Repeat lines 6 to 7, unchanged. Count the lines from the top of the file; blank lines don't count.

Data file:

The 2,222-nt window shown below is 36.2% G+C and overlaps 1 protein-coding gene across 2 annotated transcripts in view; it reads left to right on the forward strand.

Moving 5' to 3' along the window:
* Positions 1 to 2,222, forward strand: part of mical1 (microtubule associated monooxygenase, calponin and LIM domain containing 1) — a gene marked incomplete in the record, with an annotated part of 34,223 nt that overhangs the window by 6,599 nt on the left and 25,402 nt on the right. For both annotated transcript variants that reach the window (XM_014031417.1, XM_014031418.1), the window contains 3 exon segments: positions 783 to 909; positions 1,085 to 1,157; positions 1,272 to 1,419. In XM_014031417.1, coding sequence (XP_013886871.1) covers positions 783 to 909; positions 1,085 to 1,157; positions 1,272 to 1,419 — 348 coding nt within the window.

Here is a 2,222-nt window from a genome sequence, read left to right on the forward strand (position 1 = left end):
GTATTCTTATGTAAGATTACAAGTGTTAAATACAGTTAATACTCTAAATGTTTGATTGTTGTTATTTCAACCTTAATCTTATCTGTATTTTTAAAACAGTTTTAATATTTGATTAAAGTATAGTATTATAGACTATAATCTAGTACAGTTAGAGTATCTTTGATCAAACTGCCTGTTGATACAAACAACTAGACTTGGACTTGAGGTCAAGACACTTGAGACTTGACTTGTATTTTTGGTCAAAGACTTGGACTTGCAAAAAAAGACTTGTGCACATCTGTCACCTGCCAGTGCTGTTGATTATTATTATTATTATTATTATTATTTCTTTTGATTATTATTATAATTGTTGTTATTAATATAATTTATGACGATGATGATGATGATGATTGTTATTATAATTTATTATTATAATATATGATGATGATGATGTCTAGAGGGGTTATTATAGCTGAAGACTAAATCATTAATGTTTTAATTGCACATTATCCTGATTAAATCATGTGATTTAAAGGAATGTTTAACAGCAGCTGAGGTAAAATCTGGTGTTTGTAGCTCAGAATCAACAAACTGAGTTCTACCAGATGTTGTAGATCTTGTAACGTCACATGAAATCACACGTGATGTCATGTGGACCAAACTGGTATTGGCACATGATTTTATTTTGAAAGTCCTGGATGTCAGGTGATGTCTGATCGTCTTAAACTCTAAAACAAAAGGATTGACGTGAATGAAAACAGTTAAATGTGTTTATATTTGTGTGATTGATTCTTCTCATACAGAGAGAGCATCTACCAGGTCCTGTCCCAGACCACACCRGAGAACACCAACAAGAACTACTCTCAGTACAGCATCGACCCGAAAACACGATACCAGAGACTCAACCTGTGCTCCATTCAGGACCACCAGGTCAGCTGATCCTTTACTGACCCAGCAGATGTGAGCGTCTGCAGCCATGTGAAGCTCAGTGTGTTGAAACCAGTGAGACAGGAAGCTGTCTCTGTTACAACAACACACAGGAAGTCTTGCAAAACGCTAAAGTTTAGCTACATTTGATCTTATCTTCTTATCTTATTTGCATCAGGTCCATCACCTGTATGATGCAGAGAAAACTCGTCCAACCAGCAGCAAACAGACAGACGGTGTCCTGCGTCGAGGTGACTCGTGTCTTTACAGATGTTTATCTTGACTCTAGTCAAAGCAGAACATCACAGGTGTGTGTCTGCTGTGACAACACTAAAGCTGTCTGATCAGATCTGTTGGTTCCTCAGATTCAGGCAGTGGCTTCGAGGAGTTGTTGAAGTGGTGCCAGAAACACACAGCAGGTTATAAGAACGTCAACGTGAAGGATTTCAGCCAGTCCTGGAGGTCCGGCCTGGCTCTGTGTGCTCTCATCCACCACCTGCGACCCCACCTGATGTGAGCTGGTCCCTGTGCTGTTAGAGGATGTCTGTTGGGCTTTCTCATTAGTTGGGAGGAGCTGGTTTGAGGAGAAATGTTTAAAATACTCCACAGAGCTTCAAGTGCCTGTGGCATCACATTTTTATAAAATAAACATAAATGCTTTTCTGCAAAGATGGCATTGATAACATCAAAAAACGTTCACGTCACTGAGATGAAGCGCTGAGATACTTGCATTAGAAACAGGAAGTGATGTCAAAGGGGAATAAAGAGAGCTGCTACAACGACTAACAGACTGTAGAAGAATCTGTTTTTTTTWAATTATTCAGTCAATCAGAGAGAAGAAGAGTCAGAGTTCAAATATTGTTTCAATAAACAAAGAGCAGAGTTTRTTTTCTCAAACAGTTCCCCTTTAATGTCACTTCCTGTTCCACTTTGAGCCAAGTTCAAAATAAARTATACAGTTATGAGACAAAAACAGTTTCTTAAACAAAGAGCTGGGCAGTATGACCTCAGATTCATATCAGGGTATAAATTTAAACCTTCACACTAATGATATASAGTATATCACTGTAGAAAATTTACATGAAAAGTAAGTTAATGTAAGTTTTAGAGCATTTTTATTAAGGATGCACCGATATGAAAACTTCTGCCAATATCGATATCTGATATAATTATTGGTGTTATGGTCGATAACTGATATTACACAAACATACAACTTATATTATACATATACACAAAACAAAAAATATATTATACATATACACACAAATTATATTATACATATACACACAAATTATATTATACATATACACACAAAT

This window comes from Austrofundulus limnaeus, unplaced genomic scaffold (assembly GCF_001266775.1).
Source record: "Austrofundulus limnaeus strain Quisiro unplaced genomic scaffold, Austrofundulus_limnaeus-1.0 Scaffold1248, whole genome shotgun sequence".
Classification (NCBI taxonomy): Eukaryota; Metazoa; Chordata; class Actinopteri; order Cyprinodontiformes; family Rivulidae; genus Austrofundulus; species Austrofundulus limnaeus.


This window comes from Austrofundulus limnaeus, unplaced genomic scaffold (assembly GCF_001266775.1).
Source record: "Austrofundulus limnaeus strain Quisiro unplaced genomic scaffold, Austrofundulus_limnaeus-1.0 Scaffold1248, whole genome shotgun sequence".